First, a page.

Medical Marijuana Bill Passes Senate Committee, Heads To The Floor

Today, the Senate Health and Welfare Committee passed a medical marijuana bill. While medical marijuana has already been legal in Louisiana since the 1990s, there has been no procedure to prescribe it.

SB 143 by State Sen. Fred Mills (R-Parks) creates a procedure for medical marijuana to be prescribed for “a medically recognized disease or condition.” He filed similar legislation last year. The are two key differences in this bill from how medical marijuana is done in say California.

  • Medical marijuana could be prescribed in any form except for inhalation (ie. smoking). What we’re talking about here are oils, edibles, topicals, etc. Whereas in California marijuana can be prescribed in any form.
  • There are no “pot cards” in this bill. Medical marijuana can only be prescribed by a physician who can prescribe Schedule I narcotics in Louisiana. The “pot cards” are one reason medical marijuana in California has become de facto pot legalization. You have to get a doctor to prescribe it to treat a medical condition.

My view on medical marijuana is this; it’s not the cure all its proponents claim, but it’s also not the disaster its detractors claim. Plus, I believe marijuana legalization is an issue that needs to be debated and medical marijuana should not be used as backdoor legalization. I think this is a good bill.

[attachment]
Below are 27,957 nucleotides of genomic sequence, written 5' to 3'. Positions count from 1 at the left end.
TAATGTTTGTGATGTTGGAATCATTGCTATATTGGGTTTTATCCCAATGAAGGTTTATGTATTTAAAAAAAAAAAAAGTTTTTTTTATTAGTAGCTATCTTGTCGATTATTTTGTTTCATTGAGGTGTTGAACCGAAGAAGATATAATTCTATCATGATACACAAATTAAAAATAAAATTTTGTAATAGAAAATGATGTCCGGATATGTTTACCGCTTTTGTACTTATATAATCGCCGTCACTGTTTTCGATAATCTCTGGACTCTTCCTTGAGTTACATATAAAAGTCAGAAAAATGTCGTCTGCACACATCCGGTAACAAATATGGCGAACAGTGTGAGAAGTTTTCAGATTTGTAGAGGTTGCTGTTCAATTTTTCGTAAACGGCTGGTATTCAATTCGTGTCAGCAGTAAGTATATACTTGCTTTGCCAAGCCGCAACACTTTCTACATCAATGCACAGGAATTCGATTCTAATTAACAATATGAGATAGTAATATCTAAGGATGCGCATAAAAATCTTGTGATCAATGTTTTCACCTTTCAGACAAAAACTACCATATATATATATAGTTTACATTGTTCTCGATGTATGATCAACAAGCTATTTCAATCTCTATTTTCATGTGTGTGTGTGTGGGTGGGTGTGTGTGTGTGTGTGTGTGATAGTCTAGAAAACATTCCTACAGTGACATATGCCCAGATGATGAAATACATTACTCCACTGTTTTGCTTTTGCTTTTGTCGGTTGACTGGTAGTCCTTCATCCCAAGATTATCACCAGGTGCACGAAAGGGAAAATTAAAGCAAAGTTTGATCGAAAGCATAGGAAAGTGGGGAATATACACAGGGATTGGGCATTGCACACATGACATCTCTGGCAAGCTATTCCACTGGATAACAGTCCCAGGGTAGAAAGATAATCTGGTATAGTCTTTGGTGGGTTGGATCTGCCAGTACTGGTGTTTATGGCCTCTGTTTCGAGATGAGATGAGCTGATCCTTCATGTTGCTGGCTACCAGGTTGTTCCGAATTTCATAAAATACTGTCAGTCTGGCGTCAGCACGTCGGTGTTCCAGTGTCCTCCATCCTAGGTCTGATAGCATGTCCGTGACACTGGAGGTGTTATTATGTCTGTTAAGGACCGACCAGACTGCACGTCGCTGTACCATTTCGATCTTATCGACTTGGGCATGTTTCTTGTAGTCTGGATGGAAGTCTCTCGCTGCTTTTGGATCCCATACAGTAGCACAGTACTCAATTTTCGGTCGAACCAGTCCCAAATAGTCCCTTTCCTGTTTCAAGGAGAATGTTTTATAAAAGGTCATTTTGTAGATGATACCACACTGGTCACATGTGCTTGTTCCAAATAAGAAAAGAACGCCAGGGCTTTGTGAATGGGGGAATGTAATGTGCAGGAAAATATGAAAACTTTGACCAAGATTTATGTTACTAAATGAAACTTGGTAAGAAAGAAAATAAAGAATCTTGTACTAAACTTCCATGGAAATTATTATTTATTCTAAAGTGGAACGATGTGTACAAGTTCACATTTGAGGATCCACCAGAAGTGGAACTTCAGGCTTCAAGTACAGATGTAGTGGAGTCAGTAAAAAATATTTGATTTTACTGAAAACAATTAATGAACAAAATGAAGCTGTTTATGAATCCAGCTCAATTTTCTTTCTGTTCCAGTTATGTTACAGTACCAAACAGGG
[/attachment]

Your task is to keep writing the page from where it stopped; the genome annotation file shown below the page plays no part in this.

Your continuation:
The worst thing that could happen in a medical marijuana bill is to create de facto legalization as in California. In that state, marijuana remains illegal for recreational use, but it is so easy to get a “pot card” that it’s well known that “medical marijuana” is used for that. That’s because marijuana can be “prescribed” to be smoked. The “doctors” and dispensaries have created a cartel that wouldn’t exist in an actual free market. They have also locked out street level dealers from the industry. These are the ones we want to make money and bringing their entrepreneurial skills to the legitimate market.

Last year, the bill was defeated in committee in the Senate. I expect this bill to pass this year and eventually wind up on Governor Jindal’s desk. It would not surprise me if Jindal let it become law without his signature.




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